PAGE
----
Ku-Omboka

Ku-omboka

Towards the end of every rainy rainy season, as the water levels in the Upper Zambezi Floodplain  rise, the Lozi people make a ceremonial move to higher ground. When the Chief decides that it’s time to leave (anytime from February to May), the drums beat out a signal to all the villagers. They pack their belongings into canoes and the whole tribe leaves en mass.  The name of this festival means  “to get out of the water onto dry ground”

The chief in his barge with his family and a troop of traditionally dressed paddlers, in the lead. It takes about six hours to cover the distance between the dry season capital Lealui, and the wet season capital Limulunga. There the successful move is celebrated with traditional singing and dancing. This ceremony dates back more than 300 years when the Lozi people broke away from the great Lunda Empire to come and settle in the upper regions of the Zambezi. The vast plains with abundant fish was ideal for settlement but the annual floods could not be checked, so every year they move to higher ground until the rainy season passes.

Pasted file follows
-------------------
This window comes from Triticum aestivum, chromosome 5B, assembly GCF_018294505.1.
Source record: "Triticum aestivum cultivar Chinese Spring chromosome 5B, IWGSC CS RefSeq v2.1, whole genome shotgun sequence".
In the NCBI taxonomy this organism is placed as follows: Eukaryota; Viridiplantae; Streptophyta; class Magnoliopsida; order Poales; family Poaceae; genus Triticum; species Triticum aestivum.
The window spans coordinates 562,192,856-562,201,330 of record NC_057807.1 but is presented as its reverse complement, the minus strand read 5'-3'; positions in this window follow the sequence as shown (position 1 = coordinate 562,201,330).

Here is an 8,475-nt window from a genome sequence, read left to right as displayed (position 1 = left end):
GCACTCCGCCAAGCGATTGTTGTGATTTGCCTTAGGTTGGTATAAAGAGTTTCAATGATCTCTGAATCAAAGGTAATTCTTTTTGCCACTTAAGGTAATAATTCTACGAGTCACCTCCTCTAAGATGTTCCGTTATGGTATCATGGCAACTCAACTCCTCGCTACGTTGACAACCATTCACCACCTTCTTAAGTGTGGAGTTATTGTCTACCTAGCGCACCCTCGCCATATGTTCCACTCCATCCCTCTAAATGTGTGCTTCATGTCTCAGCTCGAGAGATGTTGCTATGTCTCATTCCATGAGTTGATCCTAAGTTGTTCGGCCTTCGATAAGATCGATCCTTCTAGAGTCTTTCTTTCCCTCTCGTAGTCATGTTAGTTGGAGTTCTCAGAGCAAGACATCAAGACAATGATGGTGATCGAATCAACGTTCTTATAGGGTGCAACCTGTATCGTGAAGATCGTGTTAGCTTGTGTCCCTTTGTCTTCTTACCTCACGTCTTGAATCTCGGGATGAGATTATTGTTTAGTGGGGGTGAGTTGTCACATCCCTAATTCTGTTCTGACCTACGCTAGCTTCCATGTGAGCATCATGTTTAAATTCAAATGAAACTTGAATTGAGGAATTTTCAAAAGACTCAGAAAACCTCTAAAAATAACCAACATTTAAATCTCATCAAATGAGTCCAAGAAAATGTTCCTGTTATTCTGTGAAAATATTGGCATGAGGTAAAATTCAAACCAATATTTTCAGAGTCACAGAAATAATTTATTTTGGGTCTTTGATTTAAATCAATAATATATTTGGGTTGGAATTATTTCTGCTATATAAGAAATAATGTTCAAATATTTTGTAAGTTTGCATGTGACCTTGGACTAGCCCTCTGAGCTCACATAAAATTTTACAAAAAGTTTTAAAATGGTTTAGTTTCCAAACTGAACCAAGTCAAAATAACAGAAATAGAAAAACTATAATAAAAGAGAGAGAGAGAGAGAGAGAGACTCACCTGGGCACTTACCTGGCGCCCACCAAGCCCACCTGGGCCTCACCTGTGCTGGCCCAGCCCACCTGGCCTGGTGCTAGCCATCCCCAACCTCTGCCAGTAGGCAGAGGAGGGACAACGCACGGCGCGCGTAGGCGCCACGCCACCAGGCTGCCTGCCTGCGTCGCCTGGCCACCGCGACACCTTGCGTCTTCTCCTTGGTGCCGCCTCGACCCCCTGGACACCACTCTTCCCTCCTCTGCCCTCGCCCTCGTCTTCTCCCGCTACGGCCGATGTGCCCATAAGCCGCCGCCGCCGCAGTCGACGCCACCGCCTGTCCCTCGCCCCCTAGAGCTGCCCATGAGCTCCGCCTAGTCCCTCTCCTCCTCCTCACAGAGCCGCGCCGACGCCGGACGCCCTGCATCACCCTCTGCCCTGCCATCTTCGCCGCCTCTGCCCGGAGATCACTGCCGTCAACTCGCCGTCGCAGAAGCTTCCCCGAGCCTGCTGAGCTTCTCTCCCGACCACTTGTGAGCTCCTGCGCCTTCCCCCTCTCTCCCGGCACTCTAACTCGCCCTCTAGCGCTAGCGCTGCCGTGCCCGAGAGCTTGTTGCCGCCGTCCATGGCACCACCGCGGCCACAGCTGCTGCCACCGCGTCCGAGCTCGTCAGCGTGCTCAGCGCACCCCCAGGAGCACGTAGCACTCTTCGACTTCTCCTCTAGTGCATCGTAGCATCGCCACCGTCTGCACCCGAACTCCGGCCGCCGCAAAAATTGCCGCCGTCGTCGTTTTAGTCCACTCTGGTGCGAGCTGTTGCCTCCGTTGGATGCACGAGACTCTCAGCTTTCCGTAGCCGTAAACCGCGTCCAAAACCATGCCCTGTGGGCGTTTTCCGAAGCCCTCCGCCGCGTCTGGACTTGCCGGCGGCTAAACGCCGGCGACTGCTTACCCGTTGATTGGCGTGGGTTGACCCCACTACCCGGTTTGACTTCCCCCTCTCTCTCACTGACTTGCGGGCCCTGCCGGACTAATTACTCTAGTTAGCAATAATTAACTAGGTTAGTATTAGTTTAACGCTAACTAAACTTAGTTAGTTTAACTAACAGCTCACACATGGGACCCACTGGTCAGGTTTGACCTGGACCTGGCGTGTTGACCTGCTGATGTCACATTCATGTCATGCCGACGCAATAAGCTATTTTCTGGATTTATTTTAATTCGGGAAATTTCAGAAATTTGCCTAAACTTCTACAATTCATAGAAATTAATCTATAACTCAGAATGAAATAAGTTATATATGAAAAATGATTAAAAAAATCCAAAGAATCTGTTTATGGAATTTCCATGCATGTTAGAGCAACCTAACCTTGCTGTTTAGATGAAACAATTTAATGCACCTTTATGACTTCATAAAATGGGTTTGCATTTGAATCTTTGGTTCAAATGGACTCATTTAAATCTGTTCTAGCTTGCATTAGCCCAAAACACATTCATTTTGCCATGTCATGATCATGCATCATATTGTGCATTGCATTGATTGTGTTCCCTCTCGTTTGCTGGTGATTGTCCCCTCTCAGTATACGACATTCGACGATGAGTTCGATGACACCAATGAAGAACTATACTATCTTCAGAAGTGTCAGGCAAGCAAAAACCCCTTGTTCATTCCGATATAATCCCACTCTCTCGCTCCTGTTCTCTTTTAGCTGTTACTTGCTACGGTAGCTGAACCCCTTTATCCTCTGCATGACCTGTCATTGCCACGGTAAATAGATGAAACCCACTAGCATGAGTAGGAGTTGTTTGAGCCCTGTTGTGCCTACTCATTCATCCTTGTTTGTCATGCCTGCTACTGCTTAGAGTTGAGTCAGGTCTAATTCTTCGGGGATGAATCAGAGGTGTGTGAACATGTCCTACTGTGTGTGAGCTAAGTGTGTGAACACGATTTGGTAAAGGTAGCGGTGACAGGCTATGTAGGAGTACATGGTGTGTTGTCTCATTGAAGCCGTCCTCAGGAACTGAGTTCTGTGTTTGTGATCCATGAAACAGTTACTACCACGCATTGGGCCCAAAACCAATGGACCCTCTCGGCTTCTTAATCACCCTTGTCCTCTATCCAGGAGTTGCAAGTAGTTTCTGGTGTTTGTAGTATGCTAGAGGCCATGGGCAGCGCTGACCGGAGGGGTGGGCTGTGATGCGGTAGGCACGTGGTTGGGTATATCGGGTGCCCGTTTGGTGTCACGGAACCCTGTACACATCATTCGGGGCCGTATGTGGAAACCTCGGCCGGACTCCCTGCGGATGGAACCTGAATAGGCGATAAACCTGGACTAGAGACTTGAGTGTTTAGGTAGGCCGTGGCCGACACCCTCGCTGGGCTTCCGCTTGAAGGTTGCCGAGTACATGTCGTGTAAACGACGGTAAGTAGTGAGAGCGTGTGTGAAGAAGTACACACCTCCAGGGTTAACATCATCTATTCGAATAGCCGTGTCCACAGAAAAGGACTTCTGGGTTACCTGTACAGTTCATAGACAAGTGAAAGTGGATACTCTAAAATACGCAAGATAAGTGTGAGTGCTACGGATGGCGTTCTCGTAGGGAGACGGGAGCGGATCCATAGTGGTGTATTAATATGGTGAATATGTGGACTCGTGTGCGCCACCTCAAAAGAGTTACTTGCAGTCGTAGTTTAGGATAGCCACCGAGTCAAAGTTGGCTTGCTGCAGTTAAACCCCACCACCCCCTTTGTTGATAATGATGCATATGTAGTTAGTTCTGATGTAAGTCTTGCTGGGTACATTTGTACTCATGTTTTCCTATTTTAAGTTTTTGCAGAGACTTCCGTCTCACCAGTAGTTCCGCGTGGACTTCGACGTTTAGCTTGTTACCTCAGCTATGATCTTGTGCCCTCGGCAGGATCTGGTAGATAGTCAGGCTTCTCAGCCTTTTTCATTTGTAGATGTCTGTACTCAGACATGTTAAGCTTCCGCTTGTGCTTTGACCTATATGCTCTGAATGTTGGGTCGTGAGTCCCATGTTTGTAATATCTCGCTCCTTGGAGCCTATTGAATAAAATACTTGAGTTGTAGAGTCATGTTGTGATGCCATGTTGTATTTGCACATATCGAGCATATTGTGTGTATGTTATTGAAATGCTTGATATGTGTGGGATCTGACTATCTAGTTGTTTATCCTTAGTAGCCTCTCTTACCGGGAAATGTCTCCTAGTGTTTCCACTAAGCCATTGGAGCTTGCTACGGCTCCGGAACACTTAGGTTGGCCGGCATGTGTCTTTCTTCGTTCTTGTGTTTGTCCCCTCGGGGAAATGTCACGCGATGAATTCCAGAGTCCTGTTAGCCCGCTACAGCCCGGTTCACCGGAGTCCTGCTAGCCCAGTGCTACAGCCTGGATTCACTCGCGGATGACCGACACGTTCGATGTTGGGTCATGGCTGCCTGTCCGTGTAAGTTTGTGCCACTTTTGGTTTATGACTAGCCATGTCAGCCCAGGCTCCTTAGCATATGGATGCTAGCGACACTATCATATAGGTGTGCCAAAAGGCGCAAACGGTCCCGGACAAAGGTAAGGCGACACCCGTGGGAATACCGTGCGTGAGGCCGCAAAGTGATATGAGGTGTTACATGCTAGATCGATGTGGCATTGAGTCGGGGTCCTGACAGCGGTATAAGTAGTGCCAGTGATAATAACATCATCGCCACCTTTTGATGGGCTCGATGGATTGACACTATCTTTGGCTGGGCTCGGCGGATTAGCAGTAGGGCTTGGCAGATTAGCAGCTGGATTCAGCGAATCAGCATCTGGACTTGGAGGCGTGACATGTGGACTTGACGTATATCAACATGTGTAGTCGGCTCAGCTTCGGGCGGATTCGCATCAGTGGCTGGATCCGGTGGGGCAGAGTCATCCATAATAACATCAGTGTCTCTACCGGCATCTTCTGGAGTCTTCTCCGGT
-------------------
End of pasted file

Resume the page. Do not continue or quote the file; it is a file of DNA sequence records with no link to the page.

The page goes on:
Excerpts from : Zambia Tourism